Medical marijuana is being used to treat more conditions, especially as its growing legality and acceptance makes studying it easier. Sam Ward

It’s now easier to buy marijuana in the U.S. for personal consumption than it is for scientists to procure it for research: 23 states and D.C. have legalized it (at least as medicine), and several others may have it on the ballot in 2016. Researchers hope the barriers to studying the plant will likewise crumble so they can finally probe its full therapeutic potential.

Scientists have long known that marijuana can treat nausea and pain. But they only recently figured out why: Chemicals in marijuana called cannabinoids can activate receptors on brain cells, changing the messages they send to one another. While THC is the best-known cannabinoid, researchers suspect others might be useful in treating the symptoms of diseases such as cancer, fibromyalgia, epilepsy, and autism.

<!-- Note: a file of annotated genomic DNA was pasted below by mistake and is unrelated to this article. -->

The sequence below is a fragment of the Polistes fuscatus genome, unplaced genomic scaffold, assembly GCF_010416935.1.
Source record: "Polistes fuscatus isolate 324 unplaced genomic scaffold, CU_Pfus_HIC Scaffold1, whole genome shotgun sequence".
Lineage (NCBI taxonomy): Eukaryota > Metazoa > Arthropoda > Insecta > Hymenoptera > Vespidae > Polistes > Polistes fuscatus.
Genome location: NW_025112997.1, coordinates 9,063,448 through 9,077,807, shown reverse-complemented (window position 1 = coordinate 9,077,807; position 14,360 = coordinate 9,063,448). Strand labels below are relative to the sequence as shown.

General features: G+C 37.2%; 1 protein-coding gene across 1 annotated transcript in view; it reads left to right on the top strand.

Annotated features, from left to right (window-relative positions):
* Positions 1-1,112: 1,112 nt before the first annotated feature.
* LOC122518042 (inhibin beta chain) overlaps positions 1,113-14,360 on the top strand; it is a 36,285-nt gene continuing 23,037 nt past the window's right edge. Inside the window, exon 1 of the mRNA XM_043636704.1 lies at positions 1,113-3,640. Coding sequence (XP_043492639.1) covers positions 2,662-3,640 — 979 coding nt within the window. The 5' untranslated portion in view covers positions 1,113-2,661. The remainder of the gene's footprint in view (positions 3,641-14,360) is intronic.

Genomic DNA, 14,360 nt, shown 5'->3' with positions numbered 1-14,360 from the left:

So far, even in states where medical marijuana is legal, scientists have had to wait months or years for approvals from the Drug Enforcement Administration, Food and Drug Administration, and National Institute on Drug Abuse. In June, the White House took one step out of the complex process: They no longer need permission from the Public Health Service too.

In November, Senator Bernie Sanders introduced a bill that would remove marijuana from the list of substances regulated by the DEA—a move that would take it out of the company of heroin and make it much easier for a lab to buy.

This article was originally published in the January/February 2016 issue of Popular Science, as part of our Big Ideas Of 2016 feature.